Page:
VAWA Reauthorization – 2018

SAVE recently published a Special Report titled “Domestic Violence Programs May Be Shortchanging Women.” Based on the findings of this report, SAVE has established three objectives for the 2018 reauthorization of the Violence Against Women Act:

  1. Make VAWA-funded programs victim-centered
  2. End over-criminalization
  3. Strengthen the effectiveness of domestic violence services

1. Victim-Centered

The U.S. Centers for Disease Control has identified a broad range of contributors and causes of intimate partner violence. When victims reach out for help, experience reveals they are often seeking programs that focus on:

  • Alcohol treatment
  • Partner counseling
  • Anger management
  • Job training

For incidents involving low-level or mutual abuse, many persons prefer restorative justice approaches. But these options typically are not available within the context of domestic violence programs. For example, partner counseling is prohibited in many states, even if both persons want the counseling and the therapist believes the situation is safe.

2. Over-Criminalization

Over-criminalization refers to the enacting and enforcing of vague or duplicative laws. According to the Bureau of Justice Statistics, 109,300 persons, representing 15.5% of all convicted violent offenders in federal, state, and local correctional facilities had committed a crime against someone in their family:

  • Offense against a wife or husband: 33,100 persons
  • Offense against a daughter or son: 39,500 persons
  • Offense against another family member: 36,800 persons
  1. Mandatory Arrest: Many instances of partner abuse consist of name-calling and marital disagreements. But mandatory arrest policies that ignore “probable cause” are resulting in unnecessary arrests. See Special Report.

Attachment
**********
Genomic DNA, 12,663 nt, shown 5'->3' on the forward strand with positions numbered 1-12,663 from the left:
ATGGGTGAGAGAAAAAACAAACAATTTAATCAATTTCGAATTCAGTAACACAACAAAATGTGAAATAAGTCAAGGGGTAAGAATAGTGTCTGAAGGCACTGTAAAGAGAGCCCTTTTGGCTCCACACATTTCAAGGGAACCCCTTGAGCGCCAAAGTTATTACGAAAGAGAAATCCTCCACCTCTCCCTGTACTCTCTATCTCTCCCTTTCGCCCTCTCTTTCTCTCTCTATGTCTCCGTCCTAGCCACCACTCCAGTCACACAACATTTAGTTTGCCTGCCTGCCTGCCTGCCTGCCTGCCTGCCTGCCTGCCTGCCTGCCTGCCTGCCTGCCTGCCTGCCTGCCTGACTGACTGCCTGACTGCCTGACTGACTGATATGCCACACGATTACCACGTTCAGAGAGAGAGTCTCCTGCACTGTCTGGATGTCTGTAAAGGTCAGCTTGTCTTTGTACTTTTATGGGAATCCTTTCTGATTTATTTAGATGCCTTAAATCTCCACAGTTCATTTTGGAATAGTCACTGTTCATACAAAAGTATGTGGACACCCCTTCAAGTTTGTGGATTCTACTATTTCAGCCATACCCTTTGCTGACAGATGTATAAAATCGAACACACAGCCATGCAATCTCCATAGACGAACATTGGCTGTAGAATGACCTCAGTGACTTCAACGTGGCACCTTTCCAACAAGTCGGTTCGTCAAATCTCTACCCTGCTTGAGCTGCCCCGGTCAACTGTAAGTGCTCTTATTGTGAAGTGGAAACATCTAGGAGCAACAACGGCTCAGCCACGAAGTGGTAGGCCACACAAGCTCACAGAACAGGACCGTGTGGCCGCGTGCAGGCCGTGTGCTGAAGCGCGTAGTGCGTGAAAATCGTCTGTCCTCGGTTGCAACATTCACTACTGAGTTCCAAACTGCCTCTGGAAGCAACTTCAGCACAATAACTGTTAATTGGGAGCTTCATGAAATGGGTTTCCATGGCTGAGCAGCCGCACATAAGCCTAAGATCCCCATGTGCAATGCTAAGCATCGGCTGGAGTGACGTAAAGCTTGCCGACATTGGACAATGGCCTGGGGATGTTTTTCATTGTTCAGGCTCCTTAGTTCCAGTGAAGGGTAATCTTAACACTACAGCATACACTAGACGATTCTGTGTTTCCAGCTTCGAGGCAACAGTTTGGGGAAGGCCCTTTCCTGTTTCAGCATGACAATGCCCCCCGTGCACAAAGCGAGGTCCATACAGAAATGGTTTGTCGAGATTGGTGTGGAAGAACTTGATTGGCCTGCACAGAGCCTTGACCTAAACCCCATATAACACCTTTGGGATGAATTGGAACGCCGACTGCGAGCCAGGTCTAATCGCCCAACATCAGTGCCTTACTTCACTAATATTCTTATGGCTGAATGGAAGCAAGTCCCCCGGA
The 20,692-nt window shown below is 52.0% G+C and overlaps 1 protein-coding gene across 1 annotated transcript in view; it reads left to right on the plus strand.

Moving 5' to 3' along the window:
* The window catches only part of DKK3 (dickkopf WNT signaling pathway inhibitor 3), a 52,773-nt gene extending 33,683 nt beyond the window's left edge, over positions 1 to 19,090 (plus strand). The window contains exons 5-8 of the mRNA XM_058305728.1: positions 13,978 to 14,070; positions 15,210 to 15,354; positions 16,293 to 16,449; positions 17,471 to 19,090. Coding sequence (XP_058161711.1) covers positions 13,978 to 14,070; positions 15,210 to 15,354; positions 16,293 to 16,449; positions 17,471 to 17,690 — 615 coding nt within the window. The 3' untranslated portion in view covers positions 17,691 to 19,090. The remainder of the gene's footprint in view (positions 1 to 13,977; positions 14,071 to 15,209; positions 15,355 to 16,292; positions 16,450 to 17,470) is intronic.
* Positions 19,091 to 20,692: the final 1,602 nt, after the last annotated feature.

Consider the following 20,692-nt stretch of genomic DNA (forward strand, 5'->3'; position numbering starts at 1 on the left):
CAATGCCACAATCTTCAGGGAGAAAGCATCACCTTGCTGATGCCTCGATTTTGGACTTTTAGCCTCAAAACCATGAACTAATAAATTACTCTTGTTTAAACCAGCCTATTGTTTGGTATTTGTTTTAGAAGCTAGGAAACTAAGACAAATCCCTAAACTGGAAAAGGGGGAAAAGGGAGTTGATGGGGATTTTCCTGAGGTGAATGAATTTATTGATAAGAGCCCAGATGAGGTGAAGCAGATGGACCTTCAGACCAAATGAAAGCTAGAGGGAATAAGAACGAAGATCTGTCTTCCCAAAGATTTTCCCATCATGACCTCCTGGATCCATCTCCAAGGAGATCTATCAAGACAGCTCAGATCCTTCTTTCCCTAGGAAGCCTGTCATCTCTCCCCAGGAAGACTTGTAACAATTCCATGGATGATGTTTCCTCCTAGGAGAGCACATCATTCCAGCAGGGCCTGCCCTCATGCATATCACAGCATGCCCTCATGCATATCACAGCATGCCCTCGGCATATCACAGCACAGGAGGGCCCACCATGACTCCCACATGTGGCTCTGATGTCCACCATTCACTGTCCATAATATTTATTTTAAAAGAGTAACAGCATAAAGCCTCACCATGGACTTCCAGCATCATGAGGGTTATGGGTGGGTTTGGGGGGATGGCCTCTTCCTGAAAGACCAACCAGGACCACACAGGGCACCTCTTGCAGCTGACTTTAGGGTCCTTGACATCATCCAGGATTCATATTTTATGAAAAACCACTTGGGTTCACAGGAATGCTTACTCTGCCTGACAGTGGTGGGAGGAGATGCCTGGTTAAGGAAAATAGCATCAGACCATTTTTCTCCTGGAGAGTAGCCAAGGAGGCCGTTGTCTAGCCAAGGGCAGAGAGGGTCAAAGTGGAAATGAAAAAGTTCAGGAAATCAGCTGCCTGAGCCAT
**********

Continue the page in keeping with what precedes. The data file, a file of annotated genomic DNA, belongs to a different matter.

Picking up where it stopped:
2. Unwanted Prosecutions: In many cases, the abuse victim only wants the situation to be stabilized. But no-drop prosecution policies require the prosecutor to pursue the case. So the victim refuses to cooperate and the case has to be dropped. See Special Report.
  3. Civil Rights: Domestic violence laws are eroding constitutionally rooted civil rights such as due process, probable cause, and the presumption of innocence. See Special Report.

3. Effectiveness

There is a lack of evidence demonstrating the effectiveness of VAWA-funded programs. The effectiveness of domestic violence programs is hindered by three factors:

  1. Lack of attention to important research findings: Hundreds of studies show men and Intimate Partner Violencewomen are equally likely to be perpetrators of partner violence (see diagram, right). But existing programs mostly ignore female-initiated and mutual abuse.
  2. False allegations: False accusations of domestic violence have become widespread. The Stop False Allegations of Domestic Violence petition has garnered over 36,000 signatures. Many American citizens have been falsely accused of domestic violence by an immigrant partner.
  3. Waste, fraud, and abuse: The DOJ Office of the Inspector General recently conducted audits of 40 Office of Violence Against Women grantees over a three-year period. The audits revealed $3.6 million in unallowable expenses and $9.4 million in unsupported costs (Appendix). Among the 40 grantees, 29 were classified as “generally non-compliant.